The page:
How to Spot a Scam a Mile Off

Written by Elena Fawkner

Receivedrepparttar following forwarded email from a subscriber this morning:

"I am an Executive Director withrepparttar 127579 Nigerian National Petroleum Corporation (NNPC) and a member ofrepparttar 127580 Contract Advisory Committee (CAC). I am seeking your assistance to enable me transferrepparttar 127581 sum of $26,500,000 (Twenty Six Million, Five hundred Thousand United States Dollars) into your private/company account."

Carole told me she has received "3 or 4 of these inrepparttar 127582 last week, I think from different people. I deletedrepparttar 127583 others. It makes me nervous. Sounds like a dangerous scam. "

That's exactly what it is, of course. Maybe you're reading this thinking "I can't believe people are still falling forrepparttar 127584 Nigeria scam after all this time". Onrepparttar 127585 other hand, maybe you're reading this thinking, "Wow, I might have responded to that. How am I supposed to know what's a scam and what's real?

The reality is that there are hundreds of thousands of people coming online, forrepparttar 127586 first time, each year. Many of these people have simply not been exposed to scams likerepparttar 127587 ones that are constantly touted onrepparttar 127588 Internet before. Many of these people come online to try and find a way to make money with their computers and/or they're looking for ideas for making money from home.

The fact that they may not recognize scams offrepparttar 127589 bat doesn't mean they're naive or stupid, it just means that they haven't been in an environment where this sort of stuff came their way before now. And don'trepparttar 127590 scammers know it.

Like vultures circling overhead, they await their prey. They know they have only a narrow window of opportunity because it doesn't take newbies long to catch on so they have to be quick about it. And how do they do that? They hang out where newbies hang out so they can get them while they're still young and fresh and vulnerable. They're nothing but predators looking to pick offrepparttar 127591 easiest game. Wouldn't want to have to engage in any real work, after all. In this article we look at several main scams and how to recognize them.

=> Nigerian Advance Fee Scheme

The gist of this worldwide scheme is that small to medium-size businesses receive a letter from someone who purports to be an official ofrepparttar 127592 Nigerian government or major utility or similar who needs to transfer some huge amount of money out ofrepparttar 127593 country. The money typically is an overpayment byrepparttar 127594 government on a procurement contract. The object ofrepparttar 127595 exercise is to get you to provide your bank account details (forrepparttar 127596 purpose of wire transferringrepparttar 127597 money of course). Surprise surprise, there's a transfer all right but not INTO your account!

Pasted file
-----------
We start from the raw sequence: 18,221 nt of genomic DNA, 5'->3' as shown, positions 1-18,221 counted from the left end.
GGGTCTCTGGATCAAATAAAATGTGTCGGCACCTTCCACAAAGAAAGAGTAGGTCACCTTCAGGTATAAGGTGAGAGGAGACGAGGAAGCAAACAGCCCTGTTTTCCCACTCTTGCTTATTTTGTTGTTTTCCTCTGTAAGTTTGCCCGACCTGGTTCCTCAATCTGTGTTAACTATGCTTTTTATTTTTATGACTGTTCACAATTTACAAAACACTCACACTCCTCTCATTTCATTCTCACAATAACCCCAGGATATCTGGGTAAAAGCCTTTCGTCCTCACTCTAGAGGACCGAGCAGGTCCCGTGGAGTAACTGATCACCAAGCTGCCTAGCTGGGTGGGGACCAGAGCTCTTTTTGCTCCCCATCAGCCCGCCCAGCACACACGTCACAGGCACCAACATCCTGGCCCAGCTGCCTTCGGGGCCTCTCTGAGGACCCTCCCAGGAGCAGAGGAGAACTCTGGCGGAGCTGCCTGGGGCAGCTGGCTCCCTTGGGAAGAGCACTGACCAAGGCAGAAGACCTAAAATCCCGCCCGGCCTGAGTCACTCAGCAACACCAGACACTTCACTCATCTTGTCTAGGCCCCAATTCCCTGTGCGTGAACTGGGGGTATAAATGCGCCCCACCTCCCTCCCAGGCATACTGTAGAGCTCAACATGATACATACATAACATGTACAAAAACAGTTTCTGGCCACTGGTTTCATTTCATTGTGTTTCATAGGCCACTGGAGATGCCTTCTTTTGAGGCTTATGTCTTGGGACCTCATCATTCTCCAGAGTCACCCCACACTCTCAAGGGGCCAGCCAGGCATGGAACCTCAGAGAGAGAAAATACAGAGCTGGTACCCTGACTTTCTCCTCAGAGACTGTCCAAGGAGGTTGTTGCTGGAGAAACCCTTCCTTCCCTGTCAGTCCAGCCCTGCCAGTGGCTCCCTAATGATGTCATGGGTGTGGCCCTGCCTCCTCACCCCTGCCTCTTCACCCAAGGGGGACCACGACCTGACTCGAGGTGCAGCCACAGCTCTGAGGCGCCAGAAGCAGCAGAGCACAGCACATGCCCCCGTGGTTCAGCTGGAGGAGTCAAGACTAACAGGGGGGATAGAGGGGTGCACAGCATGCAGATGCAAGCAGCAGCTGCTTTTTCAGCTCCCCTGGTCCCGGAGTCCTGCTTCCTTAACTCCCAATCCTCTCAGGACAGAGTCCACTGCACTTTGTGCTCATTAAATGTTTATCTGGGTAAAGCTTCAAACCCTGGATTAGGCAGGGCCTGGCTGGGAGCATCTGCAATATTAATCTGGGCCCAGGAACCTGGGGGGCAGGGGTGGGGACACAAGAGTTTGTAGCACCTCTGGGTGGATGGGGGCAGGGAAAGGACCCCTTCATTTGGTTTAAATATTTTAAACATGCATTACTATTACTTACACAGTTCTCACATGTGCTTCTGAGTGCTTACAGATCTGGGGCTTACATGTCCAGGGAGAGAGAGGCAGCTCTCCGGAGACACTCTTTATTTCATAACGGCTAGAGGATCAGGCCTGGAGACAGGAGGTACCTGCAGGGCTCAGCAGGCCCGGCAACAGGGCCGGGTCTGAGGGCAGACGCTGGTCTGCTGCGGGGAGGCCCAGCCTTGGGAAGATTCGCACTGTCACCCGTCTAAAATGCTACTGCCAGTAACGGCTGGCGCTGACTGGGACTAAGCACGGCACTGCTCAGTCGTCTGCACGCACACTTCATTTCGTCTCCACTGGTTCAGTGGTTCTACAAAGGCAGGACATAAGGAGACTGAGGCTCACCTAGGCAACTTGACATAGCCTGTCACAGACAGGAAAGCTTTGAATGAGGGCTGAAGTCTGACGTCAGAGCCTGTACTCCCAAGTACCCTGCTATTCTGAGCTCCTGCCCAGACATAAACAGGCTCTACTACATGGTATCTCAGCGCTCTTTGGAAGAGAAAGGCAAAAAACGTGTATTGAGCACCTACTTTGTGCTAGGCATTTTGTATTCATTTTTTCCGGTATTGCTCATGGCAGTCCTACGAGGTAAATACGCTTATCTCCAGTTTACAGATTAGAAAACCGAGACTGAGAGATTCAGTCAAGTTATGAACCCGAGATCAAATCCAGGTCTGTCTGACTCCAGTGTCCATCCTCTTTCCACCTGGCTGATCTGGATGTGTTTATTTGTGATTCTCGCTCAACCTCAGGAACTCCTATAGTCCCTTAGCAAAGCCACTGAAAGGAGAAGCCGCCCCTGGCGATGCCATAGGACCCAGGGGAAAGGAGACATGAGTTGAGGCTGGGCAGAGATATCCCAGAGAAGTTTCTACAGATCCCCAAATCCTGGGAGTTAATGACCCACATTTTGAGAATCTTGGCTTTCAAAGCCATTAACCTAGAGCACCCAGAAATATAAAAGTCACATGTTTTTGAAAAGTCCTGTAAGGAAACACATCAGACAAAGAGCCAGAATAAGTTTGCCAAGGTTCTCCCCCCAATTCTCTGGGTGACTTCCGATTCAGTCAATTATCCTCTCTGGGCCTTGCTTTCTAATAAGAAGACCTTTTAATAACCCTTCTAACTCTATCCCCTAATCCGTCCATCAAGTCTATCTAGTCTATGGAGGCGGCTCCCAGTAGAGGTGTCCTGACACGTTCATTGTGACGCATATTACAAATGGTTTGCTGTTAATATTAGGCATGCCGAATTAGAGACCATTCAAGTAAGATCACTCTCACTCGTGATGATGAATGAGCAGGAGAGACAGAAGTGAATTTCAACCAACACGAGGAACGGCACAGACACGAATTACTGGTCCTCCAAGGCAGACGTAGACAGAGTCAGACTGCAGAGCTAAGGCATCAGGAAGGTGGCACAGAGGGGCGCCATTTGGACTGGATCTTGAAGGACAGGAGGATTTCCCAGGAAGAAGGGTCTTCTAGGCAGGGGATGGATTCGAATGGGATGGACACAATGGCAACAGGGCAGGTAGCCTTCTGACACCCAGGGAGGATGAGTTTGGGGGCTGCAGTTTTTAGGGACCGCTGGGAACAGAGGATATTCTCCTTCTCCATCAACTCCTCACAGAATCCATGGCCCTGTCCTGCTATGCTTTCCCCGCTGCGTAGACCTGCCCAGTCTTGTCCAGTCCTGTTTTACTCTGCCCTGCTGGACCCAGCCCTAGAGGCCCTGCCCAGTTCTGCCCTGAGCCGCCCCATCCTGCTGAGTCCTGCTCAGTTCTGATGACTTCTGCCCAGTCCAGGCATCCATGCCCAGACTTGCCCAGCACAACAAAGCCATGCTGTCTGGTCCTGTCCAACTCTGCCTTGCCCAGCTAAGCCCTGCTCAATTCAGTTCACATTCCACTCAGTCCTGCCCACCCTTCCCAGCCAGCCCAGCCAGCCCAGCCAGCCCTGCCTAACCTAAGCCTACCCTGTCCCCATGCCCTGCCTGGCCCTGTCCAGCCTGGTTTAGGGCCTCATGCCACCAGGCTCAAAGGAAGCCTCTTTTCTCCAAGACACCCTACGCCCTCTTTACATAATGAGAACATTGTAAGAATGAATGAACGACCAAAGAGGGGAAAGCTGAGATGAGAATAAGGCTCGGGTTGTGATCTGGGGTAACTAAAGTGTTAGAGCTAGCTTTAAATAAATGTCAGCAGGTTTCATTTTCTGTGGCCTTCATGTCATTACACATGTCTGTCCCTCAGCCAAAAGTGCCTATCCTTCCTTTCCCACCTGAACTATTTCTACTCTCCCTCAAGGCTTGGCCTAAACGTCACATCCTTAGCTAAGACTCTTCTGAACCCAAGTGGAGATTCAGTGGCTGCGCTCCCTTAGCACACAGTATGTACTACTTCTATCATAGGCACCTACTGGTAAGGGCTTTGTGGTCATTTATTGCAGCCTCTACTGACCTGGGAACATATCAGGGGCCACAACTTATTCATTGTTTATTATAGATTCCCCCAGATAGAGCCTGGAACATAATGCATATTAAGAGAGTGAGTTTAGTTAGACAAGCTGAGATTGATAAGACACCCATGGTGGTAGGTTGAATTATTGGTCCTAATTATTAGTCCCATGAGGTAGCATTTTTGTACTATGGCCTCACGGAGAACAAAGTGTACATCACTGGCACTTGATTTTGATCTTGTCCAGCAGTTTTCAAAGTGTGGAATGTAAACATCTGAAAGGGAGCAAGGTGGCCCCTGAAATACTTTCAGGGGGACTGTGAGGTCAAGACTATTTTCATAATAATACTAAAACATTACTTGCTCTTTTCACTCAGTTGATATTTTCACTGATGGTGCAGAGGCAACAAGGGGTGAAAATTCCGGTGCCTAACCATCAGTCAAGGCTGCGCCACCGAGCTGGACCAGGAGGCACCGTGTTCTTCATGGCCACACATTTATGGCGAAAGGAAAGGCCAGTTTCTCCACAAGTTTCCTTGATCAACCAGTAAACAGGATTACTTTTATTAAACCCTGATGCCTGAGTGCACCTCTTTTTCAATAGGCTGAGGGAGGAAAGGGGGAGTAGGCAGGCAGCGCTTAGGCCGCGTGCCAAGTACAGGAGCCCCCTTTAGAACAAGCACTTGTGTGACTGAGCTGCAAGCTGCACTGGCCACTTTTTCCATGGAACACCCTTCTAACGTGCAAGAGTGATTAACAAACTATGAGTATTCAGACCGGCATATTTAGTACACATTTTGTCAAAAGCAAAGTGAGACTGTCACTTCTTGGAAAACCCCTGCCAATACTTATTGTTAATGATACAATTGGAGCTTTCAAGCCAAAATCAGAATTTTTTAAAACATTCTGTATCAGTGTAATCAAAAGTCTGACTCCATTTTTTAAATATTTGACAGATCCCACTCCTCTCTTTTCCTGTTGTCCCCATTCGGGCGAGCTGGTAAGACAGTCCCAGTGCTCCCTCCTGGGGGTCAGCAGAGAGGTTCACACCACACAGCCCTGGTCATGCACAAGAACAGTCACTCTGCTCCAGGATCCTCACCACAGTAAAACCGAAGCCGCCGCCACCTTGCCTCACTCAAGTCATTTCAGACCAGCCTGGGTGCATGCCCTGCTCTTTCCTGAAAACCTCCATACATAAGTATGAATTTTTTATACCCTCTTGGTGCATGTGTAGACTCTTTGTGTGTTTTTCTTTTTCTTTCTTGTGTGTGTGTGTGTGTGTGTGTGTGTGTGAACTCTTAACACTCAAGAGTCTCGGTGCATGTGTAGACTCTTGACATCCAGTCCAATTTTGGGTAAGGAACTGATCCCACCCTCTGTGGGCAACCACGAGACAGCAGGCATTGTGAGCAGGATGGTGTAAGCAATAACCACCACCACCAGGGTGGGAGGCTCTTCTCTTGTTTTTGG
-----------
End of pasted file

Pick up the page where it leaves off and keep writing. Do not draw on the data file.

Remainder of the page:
=> The FTC "Dirty Dozen"

These arerepparttar 127598 top 12 scams that have been identified byrepparttar 127599 (U.S.) Federal Trade Commission asrepparttar 127600 most likely to arrive via email:

1. Business Opportunities - often pyramid schemes (see below) thinly disguised as legitimate opportunities to earn money. What to look for: high returns with little or no effort or cash outlay required.

2. Bulk Email - offers of lists of thousands of email addresses all of whom, of course, are just dying to receive your marketing message. What to look for: "Bulk Email Works! 10,000 addresses for $9.99."


Written by Jackie Ulmer

Are you tired ofrepparttar scams,repparttar 127578 hype andrepparttar 127579 bogus rip-offs that fill your mailbox? We are too!

You need to know how to spot one, what to look for and what to avoid!

Follow these simple tips, listen to that little voice within, do a little research and you'll be fine.

There are many great programs out there that ARE legitimate. Here are some things to avoid....

First of all, don't believe anything that promises to make you rich overnight. I'm not saying it can't happen, but odds are it won't.

Also, some phrases to watch out for:

"You don't have to DO anything, just join and we'll build it for you."

"I went from welfare to millionaire in a few months!"

"Get paid for doing nothing. Just sign up."

"One time only offer."

"#1 Ground Floor Opportunity"

Along these same lines, watch out forrepparttar 127580 following:

Any offer that comes from a free email service such as hotmail, yahoo, etc. I'm not knocking free email services, but ifrepparttar 127581 offer is that great andrepparttar 127582 deal is legitimate,repparttar 127583 person wouldn't hide behind a virtually anonymous email source.

Any website or email that has no live contact person listed. If you have to jump through hoops to findrepparttar 127584 person responsible forrepparttar 127585 offer, be suspicious. What are they hiding? Never sign up for anything without having some correspondence with a live person, either via email or, preferably, overrepparttar 127586 phone.

Anything that simply requests money, with no exchange of goods or services. And, I mean valid goods or services. Not a report on how to stuff envelopes for money or a listing of businesses that will pay you to work from home.

How To Check Out A Company

These are some steps you can take to research a company with whom you are considering getting involved.

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